NASSAU, Bahamas (AP) — Authorities in the Bahamas are investigating the deaths of two men being held in police custody and have suspended six officers, police said Wednesday.
Pathologists found that Aaron Rolle, 20, died from hemorrhaging and a ruptured intestine caused by blunt force trauma to the chest. Rolle had been arrested on charges of breaking into a home and died Feb. 9 at a police station.
Pathologists determined that Jamie Smith, 35, died from asphyxiation the day before at a different police station. Smith had been arrested on charges of attempted armed robbery.
The deaths have angered many Bahamians, and dozens of protesters gathered Wednesday outside Parliament in the capital of Nassau to demand action amid accusations of police brutality.
Among them was Earla Dorch-Smith, Jamie Smith's mother.
"He walked in there a healthy person. He has never had any problems with breathing," she said. "He should not die like that, and I won't allow his death to be in vain."
Police Commissioner Ellison Greenslade has not issued a statement and did not return requests for comment.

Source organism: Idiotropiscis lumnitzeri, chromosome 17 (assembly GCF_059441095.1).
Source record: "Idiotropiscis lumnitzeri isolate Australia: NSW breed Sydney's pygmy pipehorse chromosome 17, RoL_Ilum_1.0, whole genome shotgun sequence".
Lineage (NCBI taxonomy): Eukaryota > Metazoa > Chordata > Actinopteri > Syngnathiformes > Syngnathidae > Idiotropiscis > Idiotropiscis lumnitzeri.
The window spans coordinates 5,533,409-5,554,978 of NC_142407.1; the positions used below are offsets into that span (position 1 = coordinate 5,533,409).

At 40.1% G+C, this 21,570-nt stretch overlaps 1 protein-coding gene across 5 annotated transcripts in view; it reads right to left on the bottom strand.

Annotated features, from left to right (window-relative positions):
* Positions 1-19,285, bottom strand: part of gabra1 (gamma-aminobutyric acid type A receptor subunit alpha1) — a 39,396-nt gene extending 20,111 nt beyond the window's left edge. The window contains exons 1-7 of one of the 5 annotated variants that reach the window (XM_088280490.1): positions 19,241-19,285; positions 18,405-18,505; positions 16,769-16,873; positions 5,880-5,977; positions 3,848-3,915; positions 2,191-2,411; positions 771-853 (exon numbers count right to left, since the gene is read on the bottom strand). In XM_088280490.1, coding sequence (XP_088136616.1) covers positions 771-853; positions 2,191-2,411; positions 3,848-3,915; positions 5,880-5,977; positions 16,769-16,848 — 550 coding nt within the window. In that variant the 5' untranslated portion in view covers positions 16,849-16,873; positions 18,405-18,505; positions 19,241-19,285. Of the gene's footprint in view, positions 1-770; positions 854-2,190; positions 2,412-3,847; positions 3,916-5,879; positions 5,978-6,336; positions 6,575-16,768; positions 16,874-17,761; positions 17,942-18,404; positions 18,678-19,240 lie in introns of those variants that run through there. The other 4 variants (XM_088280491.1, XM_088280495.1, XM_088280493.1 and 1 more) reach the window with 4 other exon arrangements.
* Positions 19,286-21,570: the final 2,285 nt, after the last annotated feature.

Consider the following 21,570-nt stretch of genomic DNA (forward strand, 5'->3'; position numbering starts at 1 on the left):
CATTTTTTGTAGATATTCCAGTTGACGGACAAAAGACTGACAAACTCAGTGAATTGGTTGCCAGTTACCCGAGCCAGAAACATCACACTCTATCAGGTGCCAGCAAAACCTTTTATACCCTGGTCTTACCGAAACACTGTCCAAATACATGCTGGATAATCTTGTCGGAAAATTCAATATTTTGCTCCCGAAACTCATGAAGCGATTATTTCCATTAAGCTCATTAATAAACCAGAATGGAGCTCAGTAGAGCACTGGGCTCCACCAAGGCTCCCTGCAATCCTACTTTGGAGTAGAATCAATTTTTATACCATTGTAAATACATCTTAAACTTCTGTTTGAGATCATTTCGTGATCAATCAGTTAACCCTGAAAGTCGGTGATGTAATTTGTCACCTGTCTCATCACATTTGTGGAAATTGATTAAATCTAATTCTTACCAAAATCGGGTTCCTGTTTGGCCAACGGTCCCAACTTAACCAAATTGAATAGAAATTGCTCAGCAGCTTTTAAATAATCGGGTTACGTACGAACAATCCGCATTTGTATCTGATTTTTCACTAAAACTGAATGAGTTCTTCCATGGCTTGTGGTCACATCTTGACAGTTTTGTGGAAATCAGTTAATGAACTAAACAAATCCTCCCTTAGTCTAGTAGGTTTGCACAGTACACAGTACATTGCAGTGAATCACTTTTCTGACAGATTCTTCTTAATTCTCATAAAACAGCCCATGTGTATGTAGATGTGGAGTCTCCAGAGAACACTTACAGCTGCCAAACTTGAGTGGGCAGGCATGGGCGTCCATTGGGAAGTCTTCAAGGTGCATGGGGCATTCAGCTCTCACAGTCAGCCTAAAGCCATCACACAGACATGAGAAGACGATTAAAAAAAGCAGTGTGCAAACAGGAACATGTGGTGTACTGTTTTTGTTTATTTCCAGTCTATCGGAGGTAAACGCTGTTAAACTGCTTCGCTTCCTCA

Anthony Ferguson, assistant police commissioner, also declined comment. "I don't know what the commission will do," he said. "At this point, I can say nothing further."
The human rights group Family of All Murder Victims helped organize the protest outside Parliament, with demonstrators holding signs and screaming slogans as politicians entered a session at the House of Assembly.
"These families want the truth," said Khansi Gibson, the group's director. "Someone cannot go into custody and die. Someone should be brought before the court and charged."
Amnesty International also has called for an investigation into the deaths, saying accountability is needed in police abuse cases. The organization noted that the Coroner's Court, which is responsible for investigating the deaths, faces serious backlogs because of insufficient resources.
"Authorities in the Bahamas should seriously consider the establishment of an independent body to investigate police abuses," said Javier Zuniga, special adviser at Amnesty International. "The continuous lack of justice for unlawful killings at the hands of the police shows that the authorities are not doing enough to ensure that investigations are thorough, independent, impartial and timely."
In an earlier case, a Bahamas police officer was convicted last June for the 2007 death of an inmate while in custody.